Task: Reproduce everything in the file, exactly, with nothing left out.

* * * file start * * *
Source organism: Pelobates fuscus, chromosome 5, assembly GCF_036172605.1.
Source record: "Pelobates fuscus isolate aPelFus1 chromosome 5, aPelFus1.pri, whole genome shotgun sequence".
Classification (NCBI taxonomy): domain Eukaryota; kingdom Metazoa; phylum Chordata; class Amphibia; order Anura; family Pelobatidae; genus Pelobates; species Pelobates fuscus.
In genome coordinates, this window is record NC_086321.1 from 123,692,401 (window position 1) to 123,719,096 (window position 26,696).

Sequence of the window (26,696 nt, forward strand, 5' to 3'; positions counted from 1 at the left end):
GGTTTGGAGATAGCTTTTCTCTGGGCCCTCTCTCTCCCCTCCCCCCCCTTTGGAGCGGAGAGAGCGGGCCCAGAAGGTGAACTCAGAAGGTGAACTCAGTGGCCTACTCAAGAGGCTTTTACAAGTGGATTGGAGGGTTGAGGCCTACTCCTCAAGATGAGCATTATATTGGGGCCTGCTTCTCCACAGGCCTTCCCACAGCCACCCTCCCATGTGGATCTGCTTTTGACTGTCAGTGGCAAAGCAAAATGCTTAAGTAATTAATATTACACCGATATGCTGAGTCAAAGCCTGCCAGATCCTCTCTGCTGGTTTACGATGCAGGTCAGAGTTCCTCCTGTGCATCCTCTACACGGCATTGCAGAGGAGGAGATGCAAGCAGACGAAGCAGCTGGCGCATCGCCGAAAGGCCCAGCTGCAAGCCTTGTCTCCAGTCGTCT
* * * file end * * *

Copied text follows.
Source organism: Pelobates fuscus, chromosome 5, assembly GCF_036172605.1.
Source record: "Pelobates fuscus isolate aPelFus1 chromosome 5, aPelFus1.pri, whole genome shotgun sequence".
Classification (NCBI taxonomy): domain Eukaryota; kingdom Metazoa; phylum Chordata; class Amphibia; order Anura; family Pelobatidae; genus Pelobates; species Pelobates fuscus.
In genome coordinates, this window is record NC_086321.1 from 123,692,401 (window position 1) to 123,719,096 (window position 26,696).

Sequence of the window (26,696 nt, forward strand, 5' to 3'; positions counted from 1 at the left end):
GGTTTGGAGATAGCTTTTCTCTGGGCCCTCTCTCTCCCCTCCCCCCCCTTTGGAGCGGAGAGAGCGGGCCCAGAAGGTGAACTCAGAAGGTGAACTCAGTGGCCTACTCAAGAGGCTTTTACAAGTGGATTGGAGGGTTGAGGCCTACTCCTCAAGATGAGCATTATATTGGGGCCTGCTTCTCCACAGGCCTTCCCACAGCCACCCTCCCATGTGGATCTGCTTTTGACTGTCAGTGGCAAAGCAAAATGCTTAAGTAATTAATATTACACCGATATGCTGAGTCAAAGCCTGCCAGATCCTCTCTGCTGGTTTACGATGCAGGTCAGAGTTCCTCCTGTGCATCCTCTACACGGCATTGCAGAGGAGGAGATGCAAGCAGACGAAGCAGCTGGCGCATCGCCGAAAGGCCCAGCTGCAAGCCTTGTCTCCAGTCGTCT